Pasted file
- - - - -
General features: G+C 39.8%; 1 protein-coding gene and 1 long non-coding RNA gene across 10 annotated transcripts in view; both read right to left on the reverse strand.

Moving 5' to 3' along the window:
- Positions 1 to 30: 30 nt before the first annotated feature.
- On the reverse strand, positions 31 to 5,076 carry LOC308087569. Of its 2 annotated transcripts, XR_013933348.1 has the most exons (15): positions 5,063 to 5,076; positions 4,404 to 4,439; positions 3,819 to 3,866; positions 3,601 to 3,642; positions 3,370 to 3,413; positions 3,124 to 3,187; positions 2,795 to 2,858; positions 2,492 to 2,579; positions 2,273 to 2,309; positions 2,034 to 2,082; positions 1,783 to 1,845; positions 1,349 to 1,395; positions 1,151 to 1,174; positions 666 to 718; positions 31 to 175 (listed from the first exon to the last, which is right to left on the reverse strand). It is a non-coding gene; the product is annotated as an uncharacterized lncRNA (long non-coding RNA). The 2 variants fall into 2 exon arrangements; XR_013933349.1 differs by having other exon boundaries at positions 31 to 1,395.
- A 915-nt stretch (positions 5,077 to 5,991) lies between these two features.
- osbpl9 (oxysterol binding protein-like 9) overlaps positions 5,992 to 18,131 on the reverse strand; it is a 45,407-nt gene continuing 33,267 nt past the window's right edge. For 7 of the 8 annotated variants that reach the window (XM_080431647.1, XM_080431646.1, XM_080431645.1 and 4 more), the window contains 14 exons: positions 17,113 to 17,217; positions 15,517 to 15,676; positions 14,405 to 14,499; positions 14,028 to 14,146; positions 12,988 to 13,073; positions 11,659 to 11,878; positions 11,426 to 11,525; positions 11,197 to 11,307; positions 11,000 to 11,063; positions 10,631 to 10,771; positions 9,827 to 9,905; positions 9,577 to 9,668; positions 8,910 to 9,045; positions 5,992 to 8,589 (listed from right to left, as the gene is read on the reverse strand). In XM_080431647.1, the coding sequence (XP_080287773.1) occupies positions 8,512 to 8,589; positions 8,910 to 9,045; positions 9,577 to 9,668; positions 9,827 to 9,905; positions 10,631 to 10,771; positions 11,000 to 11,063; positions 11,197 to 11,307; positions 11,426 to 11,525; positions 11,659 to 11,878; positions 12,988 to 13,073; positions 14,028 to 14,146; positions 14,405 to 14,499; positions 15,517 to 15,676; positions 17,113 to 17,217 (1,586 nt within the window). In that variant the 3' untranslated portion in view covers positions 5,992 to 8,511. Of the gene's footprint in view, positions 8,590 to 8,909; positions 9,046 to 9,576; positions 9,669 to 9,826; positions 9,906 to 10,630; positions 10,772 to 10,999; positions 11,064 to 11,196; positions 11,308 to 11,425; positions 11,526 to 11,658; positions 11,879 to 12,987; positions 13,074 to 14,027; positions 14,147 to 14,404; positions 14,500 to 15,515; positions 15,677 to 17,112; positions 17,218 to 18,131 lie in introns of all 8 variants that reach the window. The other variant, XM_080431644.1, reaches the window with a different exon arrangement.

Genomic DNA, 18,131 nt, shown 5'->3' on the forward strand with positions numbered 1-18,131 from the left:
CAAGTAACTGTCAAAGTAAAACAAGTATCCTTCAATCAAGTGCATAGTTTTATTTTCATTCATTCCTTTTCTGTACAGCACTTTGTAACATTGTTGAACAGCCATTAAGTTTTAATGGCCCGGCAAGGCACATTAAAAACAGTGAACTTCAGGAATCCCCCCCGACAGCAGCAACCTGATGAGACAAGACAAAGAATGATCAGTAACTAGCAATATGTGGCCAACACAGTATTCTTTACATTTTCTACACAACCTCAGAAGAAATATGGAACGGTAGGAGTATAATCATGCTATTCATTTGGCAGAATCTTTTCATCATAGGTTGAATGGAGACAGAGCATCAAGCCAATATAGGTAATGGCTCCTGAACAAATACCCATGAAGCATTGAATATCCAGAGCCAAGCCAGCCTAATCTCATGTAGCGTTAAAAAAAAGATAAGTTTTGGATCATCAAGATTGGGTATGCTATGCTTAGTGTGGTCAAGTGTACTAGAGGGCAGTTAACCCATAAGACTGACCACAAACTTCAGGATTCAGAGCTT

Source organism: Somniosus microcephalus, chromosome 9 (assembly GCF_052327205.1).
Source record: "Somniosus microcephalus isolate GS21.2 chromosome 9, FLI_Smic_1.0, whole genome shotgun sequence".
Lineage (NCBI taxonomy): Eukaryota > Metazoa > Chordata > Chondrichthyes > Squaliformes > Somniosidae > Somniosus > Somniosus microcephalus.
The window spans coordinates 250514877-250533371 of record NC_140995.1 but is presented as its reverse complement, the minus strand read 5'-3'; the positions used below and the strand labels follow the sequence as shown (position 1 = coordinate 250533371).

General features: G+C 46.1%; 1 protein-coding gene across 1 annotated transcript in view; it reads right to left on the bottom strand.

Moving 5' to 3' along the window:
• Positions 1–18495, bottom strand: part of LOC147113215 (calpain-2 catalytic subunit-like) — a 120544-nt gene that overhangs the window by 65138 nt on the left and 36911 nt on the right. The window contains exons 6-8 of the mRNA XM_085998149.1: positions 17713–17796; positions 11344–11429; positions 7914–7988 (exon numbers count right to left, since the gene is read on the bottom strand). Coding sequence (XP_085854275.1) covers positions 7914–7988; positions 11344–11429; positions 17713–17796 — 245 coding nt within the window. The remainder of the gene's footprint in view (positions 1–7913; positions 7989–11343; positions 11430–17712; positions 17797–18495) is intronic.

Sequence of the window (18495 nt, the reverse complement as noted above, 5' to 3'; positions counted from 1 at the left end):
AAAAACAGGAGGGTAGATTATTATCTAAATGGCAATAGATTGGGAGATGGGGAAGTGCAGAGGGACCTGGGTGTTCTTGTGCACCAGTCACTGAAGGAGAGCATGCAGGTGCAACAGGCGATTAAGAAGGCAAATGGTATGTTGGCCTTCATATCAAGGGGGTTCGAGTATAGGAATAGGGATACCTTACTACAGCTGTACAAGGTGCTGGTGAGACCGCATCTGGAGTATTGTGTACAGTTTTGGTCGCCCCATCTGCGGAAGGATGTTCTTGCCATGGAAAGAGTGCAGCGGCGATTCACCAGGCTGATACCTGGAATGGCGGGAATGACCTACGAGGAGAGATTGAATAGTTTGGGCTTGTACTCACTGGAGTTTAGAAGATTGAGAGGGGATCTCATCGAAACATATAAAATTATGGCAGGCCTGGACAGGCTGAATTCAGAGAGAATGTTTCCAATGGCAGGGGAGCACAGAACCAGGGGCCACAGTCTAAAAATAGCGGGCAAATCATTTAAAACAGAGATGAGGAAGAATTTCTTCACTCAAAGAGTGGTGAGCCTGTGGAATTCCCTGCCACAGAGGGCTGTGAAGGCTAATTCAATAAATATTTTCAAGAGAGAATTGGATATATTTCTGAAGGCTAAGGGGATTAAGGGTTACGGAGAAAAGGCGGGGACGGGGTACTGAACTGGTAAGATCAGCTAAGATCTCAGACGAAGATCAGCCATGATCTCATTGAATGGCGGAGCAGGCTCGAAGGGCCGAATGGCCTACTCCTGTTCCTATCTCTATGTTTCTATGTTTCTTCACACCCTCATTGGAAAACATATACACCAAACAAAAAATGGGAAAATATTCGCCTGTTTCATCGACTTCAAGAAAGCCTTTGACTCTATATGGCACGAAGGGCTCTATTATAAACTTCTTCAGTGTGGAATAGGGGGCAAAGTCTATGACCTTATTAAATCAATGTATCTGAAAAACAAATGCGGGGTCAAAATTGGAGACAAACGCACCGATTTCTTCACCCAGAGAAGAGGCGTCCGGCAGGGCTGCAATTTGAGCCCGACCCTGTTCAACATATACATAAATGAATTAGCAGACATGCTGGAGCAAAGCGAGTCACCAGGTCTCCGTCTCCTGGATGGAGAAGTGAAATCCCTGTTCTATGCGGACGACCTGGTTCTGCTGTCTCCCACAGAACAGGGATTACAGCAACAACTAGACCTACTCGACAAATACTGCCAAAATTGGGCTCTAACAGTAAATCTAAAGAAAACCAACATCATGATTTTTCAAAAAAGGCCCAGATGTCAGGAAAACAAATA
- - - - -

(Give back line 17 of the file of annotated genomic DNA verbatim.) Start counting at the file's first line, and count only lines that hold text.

AAAAACAGGAGGGTAGATTATTATCTAAATGGCAATAGATTGGGAGATGGGGAAGTGCAGAGGGACCTGGGTGTTCTTGTGCACCAGTCACTGAAGGAGAGCATGCAGGTGCAACAGGCGATTAAGAAGGCAAATGGTATGTTGGCCTTCATATCAAGGGGGTTCGAGTATAGGAATAGGGATACCTTACTACAGCTGTACAAGGTGCTGGTGAGACCGCATCTGGAGTATTGTGTACAGTTTTGGTCGCCCCATCTGCGGAAGGATGTTCTTGCCATGGAAAGAGTGCAGCGGCGATTCACCAGGCTGATACCTGGAATGGCGGGAATGACCTACGAGGAGAGATTGAATAGTTTGGGCTTGTACTCACTGGAGTTTAGAAGATTGAGAGGGGATCTCATCGAAACATATAAAATTATGGCAGGCCTGGACAGGCTGAATTCAGAGAGAATGTTTCCAATGGCAGGGGAGCACAGAACCAGGGGCCACAGTCTAAAAATAGCGGGCAAATCATTTAAAACAGAGATGAGGAAGAATTTCTTCACTCAAAGAGTGGTGAGCCTGTGGAATTCCCTGCCACAGAGGGCTGTGAAGGCTAATTCAATAAATATTTTCAAGAGAGAATTGGATATATTTCTGAAGGCTAAGGGGATTAAGGGTTACGGAGAAAAGGCGGGGACGGGGTACTGAACTGGTAAGATCAGCTAAGATCTCAGACGAAGATCAGCCATGATCTCATTGAATGGCGGAGCAGGCTCGAAGGGCCGAATGGCCTACTCCTGTTCCTATCTCTATGTTTCTATGTTTCTTCACACCCTCATTGGAAAACATATACACCAAACAAAAAATGGGAAAATATTCGCCTGTTTCATCGACTTCAAGAAAGCCTTTGACTCTATATGGCACGAAGGGCTCTATTATAAACTTCTTCAGTGTGGAATAGGGGGCAAAGTCTATGACCTTATTAAATCAATGTATCTGAAAAACAAATGCGGGGTCAAAATTGGAGACAAACGCACCGATTTCTTCACCCAGAGAAGAGGCGTCCGGCAGGGCTGCAATTTGAGCCCGACCCTGTTCAACATATACATAAATGAATTAGCAGACATGCTGGAGCAAAGCGAGTCACCAGGTCTCCGTCTCCTGGATGGAGAAGTGAAATCCCTGTTCTATGCGGACGACCTGGTTCTGCTGTCTCCCACAGAACAGGGATTACAGCAACAACTAGACCTACTCGACAAATACTGCCAAAATTGGGCTCTAACAGTAAATCTAAAGAAAACCAACATCATGATTTTTCAAAAAAGGCCCAGATGTCAGGAAAACAAATA